Mohammad A. Karim, Ph.D.
Provost and Executive Vice Chancellor for Academic and Student Affairs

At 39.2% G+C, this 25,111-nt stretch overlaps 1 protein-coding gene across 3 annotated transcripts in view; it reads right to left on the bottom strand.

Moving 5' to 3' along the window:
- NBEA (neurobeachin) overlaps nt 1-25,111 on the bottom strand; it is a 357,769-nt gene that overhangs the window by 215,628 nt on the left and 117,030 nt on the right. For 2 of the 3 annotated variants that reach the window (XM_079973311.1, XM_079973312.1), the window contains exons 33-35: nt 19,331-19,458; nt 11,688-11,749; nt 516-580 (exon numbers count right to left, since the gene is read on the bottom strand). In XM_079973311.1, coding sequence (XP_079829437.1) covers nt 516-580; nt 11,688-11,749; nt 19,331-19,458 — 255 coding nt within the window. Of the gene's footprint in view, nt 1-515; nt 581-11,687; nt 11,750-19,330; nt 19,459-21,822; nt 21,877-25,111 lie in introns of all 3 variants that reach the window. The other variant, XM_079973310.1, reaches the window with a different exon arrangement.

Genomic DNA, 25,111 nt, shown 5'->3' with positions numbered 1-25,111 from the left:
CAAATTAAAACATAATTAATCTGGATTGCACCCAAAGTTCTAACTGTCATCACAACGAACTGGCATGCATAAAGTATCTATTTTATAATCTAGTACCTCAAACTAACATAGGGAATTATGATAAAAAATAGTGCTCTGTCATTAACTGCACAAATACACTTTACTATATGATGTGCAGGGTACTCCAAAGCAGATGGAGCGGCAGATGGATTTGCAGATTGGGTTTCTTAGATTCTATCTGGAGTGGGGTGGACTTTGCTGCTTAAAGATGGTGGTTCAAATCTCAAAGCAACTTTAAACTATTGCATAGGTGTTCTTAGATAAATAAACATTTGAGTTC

Mohammad A. Karimis Provost, Executive Vice Chancellor for Academic and Student Affairs, and Chief Operating Officer of the University of Massachusetts Dartmouth. Previously, he served as the first Vice President of Research of the Old Dominion University in Virginia (2004-2013), Dean of Engineering at the City College of New York of the City University of New York (2000-2004), Head of Electrical and Computer Engineering at the University of Tennessee (1998-2000), and Chair of Electrical and Computer Engineering (1994-1998) and Founding Director of Electro-Optics (1990-1998) at the University of Dayton in Ohio. He is an elected fellow of the Institution of Electrical & Electronics Engineering (IEEE), Optical Society of America (OSA), the Society of Photo-Instrumentation Engineers (SPIE), the Institute of Physics, the Institution of Engineering & Technology, and the Bangladesh Academy of Sciences. Professor Karim is author/editor of 19 text and reference books, over 365 research papers, 8 book chapters, 3 US patents, and of numerous technical reports. Dr. Karim served as guest editor of 36 journal special issues and as research mentor for over 55 MS/PhD students. He is Editor of Optics and Laser Technology, an Associate Editor of the IEEE Transactions of Education, and a member of the Editorial Board of Microwave and Optical Technology Letters. His areas of research encompass optical computing, information processing, pattern/target recognition, night vision, displays, electro-optical systems, and sensors. The list of his research sponsors include Office of Naval Research, National Science Foundation, US Air Force, Naval Research Laboratory, US Army, NASA, US Department of Education, Ohio Aerospace Institute, US Department of Defense, and Avionics Laboratory of Wright-Patterson Air Force Base. Mohammad Karim received his BS Honors degree in physics from the University of Dacca, Bangladesh, in 1976, and MS in physics, MS in electrical engineering, and Ph.D. in electrical engineering degrees from the University of Alabama respectively in 1978, 1979, and 1981.